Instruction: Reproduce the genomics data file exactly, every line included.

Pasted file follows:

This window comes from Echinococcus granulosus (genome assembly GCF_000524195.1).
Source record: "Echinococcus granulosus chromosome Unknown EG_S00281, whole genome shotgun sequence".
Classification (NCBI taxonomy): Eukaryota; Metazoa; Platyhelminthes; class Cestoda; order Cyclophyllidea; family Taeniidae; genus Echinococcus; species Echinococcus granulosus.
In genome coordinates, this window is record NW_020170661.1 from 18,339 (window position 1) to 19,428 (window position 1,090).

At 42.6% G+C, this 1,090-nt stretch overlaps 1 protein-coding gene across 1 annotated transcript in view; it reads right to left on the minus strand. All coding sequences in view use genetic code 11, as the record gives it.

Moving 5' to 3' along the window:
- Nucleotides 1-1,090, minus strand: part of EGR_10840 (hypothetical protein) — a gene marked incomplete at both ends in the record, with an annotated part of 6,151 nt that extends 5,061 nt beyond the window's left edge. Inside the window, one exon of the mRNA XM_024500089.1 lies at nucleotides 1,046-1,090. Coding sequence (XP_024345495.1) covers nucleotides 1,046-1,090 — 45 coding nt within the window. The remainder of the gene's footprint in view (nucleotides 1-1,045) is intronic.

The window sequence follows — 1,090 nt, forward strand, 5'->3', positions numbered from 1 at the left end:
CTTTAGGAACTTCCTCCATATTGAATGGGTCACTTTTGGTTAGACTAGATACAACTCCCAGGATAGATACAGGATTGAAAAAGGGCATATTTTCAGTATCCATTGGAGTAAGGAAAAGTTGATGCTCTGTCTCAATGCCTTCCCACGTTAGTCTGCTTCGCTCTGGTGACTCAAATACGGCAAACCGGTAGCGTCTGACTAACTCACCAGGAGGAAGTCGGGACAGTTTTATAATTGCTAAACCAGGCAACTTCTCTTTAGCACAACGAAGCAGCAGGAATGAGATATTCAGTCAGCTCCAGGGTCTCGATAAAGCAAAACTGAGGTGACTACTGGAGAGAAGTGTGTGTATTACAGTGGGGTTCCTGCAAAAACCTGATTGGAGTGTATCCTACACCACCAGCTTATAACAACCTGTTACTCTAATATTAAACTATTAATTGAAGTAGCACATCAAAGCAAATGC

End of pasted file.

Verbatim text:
This window comes from Echinococcus granulosus (genome assembly GCF_000524195.1).
Source record: "Echinococcus granulosus chromosome Unknown EG_S00281, whole genome shotgun sequence".
Classification (NCBI taxonomy): Eukaryota; Metazoa; Platyhelminthes; class Cestoda; order Cyclophyllidea; family Taeniidae; genus Echinococcus; species Echinococcus granulosus.
In genome coordinates, this window is record NW_020170661.1 from 18,339 (window position 1) to 19,428 (window position 1,090).

At 42.6% G+C, this 1,090-nt stretch overlaps 1 protein-coding gene across 1 annotated transcript in view; it reads right to left on the minus strand. All coding sequences in view use genetic code 11, as the record gives it.

Moving 5' to 3' along the window:
- Nucleotides 1-1,090, minus strand: part of EGR_10840 (hypothetical protein) — a gene marked incomplete at both ends in the record, with an annotated part of 6,151 nt that extends 5,061 nt beyond the window's left edge. Inside the window, one exon of the mRNA XM_024500089.1 lies at nucleotides 1,046-1,090. Coding sequence (XP_024345495.1) covers nucleotides 1,046-1,090 — 45 coding nt within the window. The remainder of the gene's footprint in view (nucleotides 1-1,045) is intronic.

The window sequence follows — 1,090 nt, forward strand, 5'->3', positions numbered from 1 at the left end:
CTTTAGGAACTTCCTCCATATTGAATGGGTCACTTTTGGTTAGACTAGATACAACTCCCAGGATAGATACAGGATTGAAAAAGGGCATATTTTCAGTATCCATTGGAGTAAGGAAAAGTTGATGCTCTGTCTCAATGCCTTCCCACGTTAGTCTGCTTCGCTCTGGTGACTCAAATACGGCAAACCGGTAGCGTCTGACTAACTCACCAGGAGGAAGTCGGGACAGTTTTATAATTGCTAAACCAGGCAACTTCTCTTTAGCACAACGAAGCAGCAGGAATGAGATATTCAGTCAGCTCCAGGGTCTCGATAAAGCAAAACTGAGGTGACTACTGGAGAGAAGTGTGTGTATTACAGTGGGGTTCCTGCAAAAACCTGATTGGAGTGTATCCTACACCACCAGCTTATAACAACCTGTTACTCTAATATTAAACTATTAATTGAAGTAGCACATCAAAGCAAATGC